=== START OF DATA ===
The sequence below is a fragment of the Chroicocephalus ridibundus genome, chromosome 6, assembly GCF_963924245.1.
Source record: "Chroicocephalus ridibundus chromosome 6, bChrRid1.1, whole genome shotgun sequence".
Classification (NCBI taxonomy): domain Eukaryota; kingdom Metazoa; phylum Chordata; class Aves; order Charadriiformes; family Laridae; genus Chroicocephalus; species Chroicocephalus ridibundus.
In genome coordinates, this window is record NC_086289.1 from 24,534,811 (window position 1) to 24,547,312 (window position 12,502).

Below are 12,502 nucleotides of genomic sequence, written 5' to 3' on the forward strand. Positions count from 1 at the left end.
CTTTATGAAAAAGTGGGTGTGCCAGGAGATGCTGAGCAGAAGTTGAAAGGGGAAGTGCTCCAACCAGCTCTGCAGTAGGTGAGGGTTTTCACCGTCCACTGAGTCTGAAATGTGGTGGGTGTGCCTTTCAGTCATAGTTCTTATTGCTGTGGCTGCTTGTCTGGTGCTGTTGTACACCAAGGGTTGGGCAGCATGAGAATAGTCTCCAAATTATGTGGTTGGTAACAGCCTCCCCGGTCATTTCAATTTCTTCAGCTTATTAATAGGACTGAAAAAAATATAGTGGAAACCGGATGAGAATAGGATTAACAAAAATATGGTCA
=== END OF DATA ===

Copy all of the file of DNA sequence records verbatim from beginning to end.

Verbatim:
The sequence below is a fragment of the Chroicocephalus ridibundus genome, chromosome 6, assembly GCF_963924245.1.
Source record: "Chroicocephalus ridibundus chromosome 6, bChrRid1.1, whole genome shotgun sequence".
Classification (NCBI taxonomy): domain Eukaryota; kingdom Metazoa; phylum Chordata; class Aves; order Charadriiformes; family Laridae; genus Chroicocephalus; species Chroicocephalus ridibundus.
In genome coordinates, this window is record NC_086289.1 from 24,534,811 (window position 1) to 24,547,312 (window position 12,502).

Below are 12,502 nucleotides of genomic sequence, written 5' to 3' on the forward strand. Positions count from 1 at the left end.
CTTTATGAAAAAGTGGGTGTGCCAGGAGATGCTGAGCAGAAGTTGAAAGGGGAAGTGCTCCAACCAGCTCTGCAGTAGGTGAGGGTTTTCACCGTCCACTGAGTCTGAAATGTGGTGGGTGTGCCTTTCAGTCATAGTTCTTATTGCTGTGGCTGCTTGTCTGGTGCTGTTGTACACCAAGGGTTGGGCAGCATGAGAATAGTCTCCAAATTATGTGGTTGGTAACAGCCTCCCCGGTCATTTCAATTTCTTCAGCTTATTAATAGGACTGAAAAAAATATAGTGGAAACCGGATGAGAATAGGATTAACAAAAATATGGTCA